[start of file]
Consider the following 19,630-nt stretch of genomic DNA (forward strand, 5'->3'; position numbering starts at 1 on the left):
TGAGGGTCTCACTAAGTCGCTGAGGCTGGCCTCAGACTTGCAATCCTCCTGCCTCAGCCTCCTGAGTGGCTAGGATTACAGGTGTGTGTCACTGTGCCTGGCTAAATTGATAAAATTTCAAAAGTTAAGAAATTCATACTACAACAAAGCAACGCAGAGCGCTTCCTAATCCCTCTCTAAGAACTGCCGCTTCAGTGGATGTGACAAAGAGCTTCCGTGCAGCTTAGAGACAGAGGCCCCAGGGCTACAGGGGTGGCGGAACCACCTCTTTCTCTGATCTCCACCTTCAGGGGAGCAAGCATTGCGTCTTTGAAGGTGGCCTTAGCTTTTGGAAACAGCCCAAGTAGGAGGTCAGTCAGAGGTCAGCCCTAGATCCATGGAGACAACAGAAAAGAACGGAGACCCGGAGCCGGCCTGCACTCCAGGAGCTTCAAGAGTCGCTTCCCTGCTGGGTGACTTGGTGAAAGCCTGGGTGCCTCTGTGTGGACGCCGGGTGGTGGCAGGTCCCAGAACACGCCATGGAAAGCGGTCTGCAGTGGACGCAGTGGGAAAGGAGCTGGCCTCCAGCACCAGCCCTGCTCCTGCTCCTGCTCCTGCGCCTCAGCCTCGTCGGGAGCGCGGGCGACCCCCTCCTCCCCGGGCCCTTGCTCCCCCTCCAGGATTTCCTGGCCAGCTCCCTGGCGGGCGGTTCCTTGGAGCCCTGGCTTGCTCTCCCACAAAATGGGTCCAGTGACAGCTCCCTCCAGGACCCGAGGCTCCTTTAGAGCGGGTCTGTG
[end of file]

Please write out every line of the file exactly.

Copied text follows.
Consider the following 19,630-nt stretch of genomic DNA (forward strand, 5'->3'; position numbering starts at 1 on the left):
TGAGGGTCTCACTAAGTCGCTGAGGCTGGCCTCAGACTTGCAATCCTCCTGCCTCAGCCTCCTGAGTGGCTAGGATTACAGGTGTGTGTCACTGTGCCTGGCTAAATTGATAAAATTTCAAAAGTTAAGAAATTCATACTACAACAAAGCAACGCAGAGCGCTTCCTAATCCCTCTCTAAGAACTGCCGCTTCAGTGGATGTGACAAAGAGCTTCCGTGCAGCTTAGAGACAGAGGCCCCAGGGCTACAGGGGTGGCGGAACCACCTCTTTCTCTGATCTCCACCTTCAGGGGAGCAAGCATTGCGTCTTTGAAGGTGGCCTTAGCTTTTGGAAACAGCCCAAGTAGGAGGTCAGTCAGAGGTCAGCCCTAGATCCATGGAGACAACAGAAAAGAACGGAGACCCGGAGCCGGCCTGCACTCCAGGAGCTTCAAGAGTCGCTTCCCTGCTGGGTGACTTGGTGAAAGCCTGGGTGCCTCTGTGTGGACGCCGGGTGGTGGCAGGTCCCAGAACACGCCATGGAAAGCGGTCTGCAGTGGACGCAGTGGGAAAGGAGCTGGCCTCCAGCACCAGCCCTGCTCCTGCTCCTGCTCCTGCGCCTCAGCCTCGTCGGGAGCGCGGGCGACCCCCTCCTCCCCGGGCCCTTGCTCCCCCTCCAGGATTTCCTGGCCAGCTCCCTGGCGGGCGGTTCCTTGGAGCCCTGGCTTGCTCTCCCACAAAATGGGTCCAGTGACAGCTCCCTCCAGGACCCGAGGCTCCTTTAGAGCGGGTCTGTG